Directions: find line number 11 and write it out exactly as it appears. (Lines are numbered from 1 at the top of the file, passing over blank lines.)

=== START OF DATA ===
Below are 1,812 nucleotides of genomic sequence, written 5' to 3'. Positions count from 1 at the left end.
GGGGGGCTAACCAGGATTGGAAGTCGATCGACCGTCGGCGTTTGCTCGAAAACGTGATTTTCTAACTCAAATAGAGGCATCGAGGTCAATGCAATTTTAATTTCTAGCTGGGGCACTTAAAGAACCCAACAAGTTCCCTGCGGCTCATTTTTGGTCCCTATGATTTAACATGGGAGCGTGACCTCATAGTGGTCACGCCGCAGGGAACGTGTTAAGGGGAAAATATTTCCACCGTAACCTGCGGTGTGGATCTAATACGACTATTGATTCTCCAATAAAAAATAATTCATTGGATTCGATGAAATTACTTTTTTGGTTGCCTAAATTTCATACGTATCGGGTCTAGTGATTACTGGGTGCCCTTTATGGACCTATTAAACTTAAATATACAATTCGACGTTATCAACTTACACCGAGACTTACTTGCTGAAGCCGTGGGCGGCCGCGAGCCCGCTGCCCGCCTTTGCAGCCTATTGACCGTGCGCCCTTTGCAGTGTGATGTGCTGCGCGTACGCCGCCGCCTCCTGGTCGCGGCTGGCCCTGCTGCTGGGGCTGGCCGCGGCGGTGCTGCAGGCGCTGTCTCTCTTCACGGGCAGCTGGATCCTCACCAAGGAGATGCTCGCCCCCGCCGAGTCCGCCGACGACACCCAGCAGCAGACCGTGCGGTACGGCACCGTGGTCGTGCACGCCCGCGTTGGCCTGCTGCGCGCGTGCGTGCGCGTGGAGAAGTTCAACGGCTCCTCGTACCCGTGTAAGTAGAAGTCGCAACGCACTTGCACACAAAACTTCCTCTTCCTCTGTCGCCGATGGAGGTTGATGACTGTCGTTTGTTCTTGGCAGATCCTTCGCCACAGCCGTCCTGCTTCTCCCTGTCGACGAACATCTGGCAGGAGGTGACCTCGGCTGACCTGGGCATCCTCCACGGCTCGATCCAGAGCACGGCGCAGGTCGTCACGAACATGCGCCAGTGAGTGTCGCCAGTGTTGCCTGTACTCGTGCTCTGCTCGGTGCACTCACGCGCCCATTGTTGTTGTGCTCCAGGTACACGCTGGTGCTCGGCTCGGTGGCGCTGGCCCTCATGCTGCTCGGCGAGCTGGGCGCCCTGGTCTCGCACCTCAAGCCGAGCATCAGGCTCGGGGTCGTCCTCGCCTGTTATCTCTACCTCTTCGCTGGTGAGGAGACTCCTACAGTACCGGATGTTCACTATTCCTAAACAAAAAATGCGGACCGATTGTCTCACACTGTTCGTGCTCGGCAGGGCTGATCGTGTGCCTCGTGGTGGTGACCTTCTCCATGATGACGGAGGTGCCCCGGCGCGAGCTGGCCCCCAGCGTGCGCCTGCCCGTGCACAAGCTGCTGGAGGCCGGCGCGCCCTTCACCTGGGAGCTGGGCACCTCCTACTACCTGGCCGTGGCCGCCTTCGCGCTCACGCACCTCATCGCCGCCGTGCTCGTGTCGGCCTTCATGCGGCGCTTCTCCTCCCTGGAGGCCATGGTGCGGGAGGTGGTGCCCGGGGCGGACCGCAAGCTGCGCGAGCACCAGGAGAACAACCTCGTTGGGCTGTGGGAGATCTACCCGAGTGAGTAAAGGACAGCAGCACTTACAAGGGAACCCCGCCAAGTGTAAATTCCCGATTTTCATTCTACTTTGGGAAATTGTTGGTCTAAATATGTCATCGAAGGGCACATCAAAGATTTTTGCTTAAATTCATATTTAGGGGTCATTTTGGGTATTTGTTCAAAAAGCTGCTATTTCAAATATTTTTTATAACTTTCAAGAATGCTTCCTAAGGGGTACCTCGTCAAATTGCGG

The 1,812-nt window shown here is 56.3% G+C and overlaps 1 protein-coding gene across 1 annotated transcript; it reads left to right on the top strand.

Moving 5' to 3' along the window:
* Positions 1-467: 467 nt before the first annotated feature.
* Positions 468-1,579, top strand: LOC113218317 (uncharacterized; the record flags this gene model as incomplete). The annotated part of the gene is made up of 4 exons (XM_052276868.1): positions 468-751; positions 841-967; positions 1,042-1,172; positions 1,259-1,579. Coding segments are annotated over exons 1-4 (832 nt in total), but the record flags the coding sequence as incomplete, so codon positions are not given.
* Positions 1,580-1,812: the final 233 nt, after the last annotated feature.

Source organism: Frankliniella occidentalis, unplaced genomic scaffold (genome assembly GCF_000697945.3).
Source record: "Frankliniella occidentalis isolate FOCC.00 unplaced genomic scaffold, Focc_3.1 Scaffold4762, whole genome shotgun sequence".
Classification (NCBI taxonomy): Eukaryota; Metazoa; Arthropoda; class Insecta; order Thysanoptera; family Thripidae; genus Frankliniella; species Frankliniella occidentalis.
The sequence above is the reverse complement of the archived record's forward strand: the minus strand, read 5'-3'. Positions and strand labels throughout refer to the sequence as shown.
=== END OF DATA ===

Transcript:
The sequence above is the reverse complement of the archived record's forward strand: the minus strand, read 5'-3'. Positions and strand labels throughout refer to the sequence as shown.